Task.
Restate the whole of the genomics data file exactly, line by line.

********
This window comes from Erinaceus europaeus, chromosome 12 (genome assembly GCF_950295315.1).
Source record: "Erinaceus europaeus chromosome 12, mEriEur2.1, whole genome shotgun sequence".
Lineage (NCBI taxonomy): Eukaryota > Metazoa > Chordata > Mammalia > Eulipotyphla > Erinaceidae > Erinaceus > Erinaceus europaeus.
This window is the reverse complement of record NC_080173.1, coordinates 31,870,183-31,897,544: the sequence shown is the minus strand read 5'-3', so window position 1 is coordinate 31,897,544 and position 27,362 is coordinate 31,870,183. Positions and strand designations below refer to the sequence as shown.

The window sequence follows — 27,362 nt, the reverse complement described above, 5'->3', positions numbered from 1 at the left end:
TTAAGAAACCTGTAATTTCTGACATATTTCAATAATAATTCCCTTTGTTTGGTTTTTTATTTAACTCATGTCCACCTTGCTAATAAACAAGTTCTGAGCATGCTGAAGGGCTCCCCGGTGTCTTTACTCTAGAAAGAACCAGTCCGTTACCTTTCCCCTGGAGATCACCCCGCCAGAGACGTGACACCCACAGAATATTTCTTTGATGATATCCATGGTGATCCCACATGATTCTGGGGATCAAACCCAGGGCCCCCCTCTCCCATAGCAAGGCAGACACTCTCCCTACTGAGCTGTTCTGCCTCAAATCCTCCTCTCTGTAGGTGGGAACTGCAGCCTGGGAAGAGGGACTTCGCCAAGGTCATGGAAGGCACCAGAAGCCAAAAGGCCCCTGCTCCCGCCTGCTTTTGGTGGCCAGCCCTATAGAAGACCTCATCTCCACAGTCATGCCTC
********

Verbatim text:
This window comes from Erinaceus europaeus, chromosome 12 (genome assembly GCF_950295315.1).
Source record: "Erinaceus europaeus chromosome 12, mEriEur2.1, whole genome shotgun sequence".
Lineage (NCBI taxonomy): Eukaryota > Metazoa > Chordata > Mammalia > Eulipotyphla > Erinaceidae > Erinaceus > Erinaceus europaeus.
This window is the reverse complement of record NC_080173.1, coordinates 31,870,183-31,897,544: the sequence shown is the minus strand read 5'-3', so window position 1 is coordinate 31,897,544 and position 27,362 is coordinate 31,870,183. Positions and strand designations below refer to the sequence as shown.

The window sequence follows — 27,362 nt, the reverse complement described above, 5'->3', positions numbered from 1 at the left end:
TTAAGAAACCTGTAATTTCTGACATATTTCAATAATAATTCCCTTTGTTTGGTTTTTTATTTAACTCATGTCCACCTTGCTAATAAACAAGTTCTGAGCATGCTGAAGGGCTCCCCGGTGTCTTTACTCTAGAAAGAACCAGTCCGTTACCTTTCCCCTGGAGATCACCCCGCCAGAGACGTGACACCCACAGAATATTTCTTTGATGATATCCATGGTGATCCCACATGATTCTGGGGATCAAACCCAGGGCCCCCCTCTCCCATAGCAAGGCAGACACTCTCCCTACTGAGCTGTTCTGCCTCAAATCCTCCTCTCTGTAGGTGGGAACTGCAGCCTGGGAAGAGGGACTTCGCCAAGGTCATGGAAGGCACCAGAAGCCAAAAGGCCCCTGCTCCCGCCTGCTTTTGGTGGCCAGCCCTATAGAAGACCTCATCTCCACAGTCATGCCTC